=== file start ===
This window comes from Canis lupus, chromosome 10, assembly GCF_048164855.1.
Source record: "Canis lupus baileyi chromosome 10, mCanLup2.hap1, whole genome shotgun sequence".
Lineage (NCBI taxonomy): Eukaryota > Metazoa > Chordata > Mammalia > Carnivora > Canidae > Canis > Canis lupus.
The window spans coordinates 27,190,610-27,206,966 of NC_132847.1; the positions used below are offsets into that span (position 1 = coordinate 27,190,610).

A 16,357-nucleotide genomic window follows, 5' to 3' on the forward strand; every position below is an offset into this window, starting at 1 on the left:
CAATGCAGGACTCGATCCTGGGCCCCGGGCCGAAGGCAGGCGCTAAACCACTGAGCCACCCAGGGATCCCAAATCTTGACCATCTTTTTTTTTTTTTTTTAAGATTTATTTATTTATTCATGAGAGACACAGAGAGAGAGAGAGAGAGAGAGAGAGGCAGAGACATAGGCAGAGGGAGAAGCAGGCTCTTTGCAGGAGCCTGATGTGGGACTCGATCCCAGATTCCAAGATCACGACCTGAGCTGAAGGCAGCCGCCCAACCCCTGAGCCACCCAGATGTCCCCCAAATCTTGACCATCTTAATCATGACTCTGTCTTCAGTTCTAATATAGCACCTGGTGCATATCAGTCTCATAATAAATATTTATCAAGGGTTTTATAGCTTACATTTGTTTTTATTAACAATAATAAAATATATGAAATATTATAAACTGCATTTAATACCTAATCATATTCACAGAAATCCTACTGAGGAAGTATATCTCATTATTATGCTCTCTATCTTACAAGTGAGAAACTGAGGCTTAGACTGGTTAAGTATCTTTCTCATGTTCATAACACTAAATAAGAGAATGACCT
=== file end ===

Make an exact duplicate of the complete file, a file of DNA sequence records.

This window comes from Canis lupus, chromosome 10, assembly GCF_048164855.1.
Source record: "Canis lupus baileyi chromosome 10, mCanLup2.hap1, whole genome shotgun sequence".
Lineage (NCBI taxonomy): Eukaryota > Metazoa > Chordata > Mammalia > Carnivora > Canidae > Canis > Canis lupus.
The window spans coordinates 27,190,610-27,206,966 of NC_132847.1; the positions used below are offsets into that span (position 1 = coordinate 27,190,610).

A 16,357-nucleotide genomic window follows, 5' to 3' on the forward strand; every position below is an offset into this window, starting at 1 on the left:
CAATGCAGGACTCGATCCTGGGCCCCGGGCCGAAGGCAGGCGCTAAACCACTGAGCCACCCAGGGATCCCAAATCTTGACCATCTTTTTTTTTTTTTTTTAAGATTTATTTATTTATTCATGAGAGACACAGAGAGAGAGAGAGAGAGAGAGAGAGGCAGAGACATAGGCAGAGGGAGAAGCAGGCTCTTTGCAGGAGCCTGATGTGGGACTCGATCCCAGATTCCAAGATCACGACCTGAGCTGAAGGCAGCCGCCCAACCCCTGAGCCACCCAGATGTCCCCCAAATCTTGACCATCTTAATCATGACTCTGTCTTCAGTTCTAATATAGCACCTGGTGCATATCAGTCTCATAATAAATATTTATCAAGGGTTTTATAGCTTACATTTGTTTTTATTAACAATAATAAAATATATGAAATATTATAAACTGCATTTAATACCTAATCATATTCACAGAAATCCTACTGAGGAAGTATATCTCATTATTATGCTCTCTATCTTACAAGTGAGAAACTGAGGCTTAGACTGGTTAAGTATCTTTCTCATGTTCATAACACTAAATAAGAGAATGACCT